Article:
Psychological complaints were responsible for 11 percent of sick days taken by German workers in 2008, the study by the Federal Chamber of Psychotherapists found. That is nearly double the figure from 1990.
Along with better diagnoses by doctors, the growing burden of the modern workplace was overwhelmingly responsible for the increase, said the chamber's president, Rainer Richter, in Berlin.
The risk of depression increased when workers felt they had no influence over the progress or success of their job and, at the same time, little recognition for their work in the form of pay or job security.
The worst affected were people in the service sector and in particular, people who worked in call centres. Such workers were twice as likely to skip work on mental health grounds than the workforce at large.
Women were on average twice as likely to be affected by workplace-related depression as men.
By comparison, building workers are one third to one half less likely to be absent for mental health reasons than employees in other sectors.
Treating mental illness cost Germany's health insurers about €4.3 billion in 2004.
But even more damaging for mental health is losing one's job. According to the annual health report from health insurers, the unemployed are three to four times more likely to suffer depression than people in work. In most cases, the illness was not the cause of the unemployment but rather the result of it, through reduced self-esteem.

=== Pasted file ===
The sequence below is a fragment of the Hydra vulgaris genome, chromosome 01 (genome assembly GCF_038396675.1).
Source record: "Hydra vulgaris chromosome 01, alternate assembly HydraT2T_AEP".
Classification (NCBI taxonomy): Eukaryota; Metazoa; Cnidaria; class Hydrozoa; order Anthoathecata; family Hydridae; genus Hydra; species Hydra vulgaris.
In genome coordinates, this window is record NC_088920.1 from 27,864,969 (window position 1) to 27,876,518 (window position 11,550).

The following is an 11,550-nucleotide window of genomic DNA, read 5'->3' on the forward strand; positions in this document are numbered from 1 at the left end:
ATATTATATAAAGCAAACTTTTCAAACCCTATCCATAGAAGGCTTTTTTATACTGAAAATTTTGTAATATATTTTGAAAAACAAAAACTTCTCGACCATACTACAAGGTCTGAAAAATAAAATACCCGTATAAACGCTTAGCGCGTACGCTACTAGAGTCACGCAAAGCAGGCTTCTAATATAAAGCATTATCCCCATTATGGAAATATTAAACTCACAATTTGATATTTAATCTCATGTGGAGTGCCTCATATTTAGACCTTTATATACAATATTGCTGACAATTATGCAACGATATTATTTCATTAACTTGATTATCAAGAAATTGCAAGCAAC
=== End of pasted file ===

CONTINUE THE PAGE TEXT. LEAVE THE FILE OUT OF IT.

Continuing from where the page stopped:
But diagnosing mental illness is complex. The eastern states of Germany, despite having higher unemployment, have on average lower rates of diagnosed mental illness – aside from Berlin.
The lowest rate is in Saxony-Anhalt, where the proportion of sick days owing to mental illness were between 22 and 30 percent lower than the national average. This would jibe nicely with the state's motto "Land der Frühaufsteher" - or the state of early risers.
The national leaders were Hamburg and Berlin which were 50 percent and 25 percent above the national average respectively. A possible reason, Richter said, was that there were more mental health services in the cities.
Richter called on employers – particularly those in the service sector – to offer humane working conditions. Something could be learned from the industrial revolution, he said: then, workplace morale had been boosted on production lines by giving workers are greater say in how the factory floors were run.
He also urged call centre operators to think about how many conflict-fuelled conversations their workers could bear each day.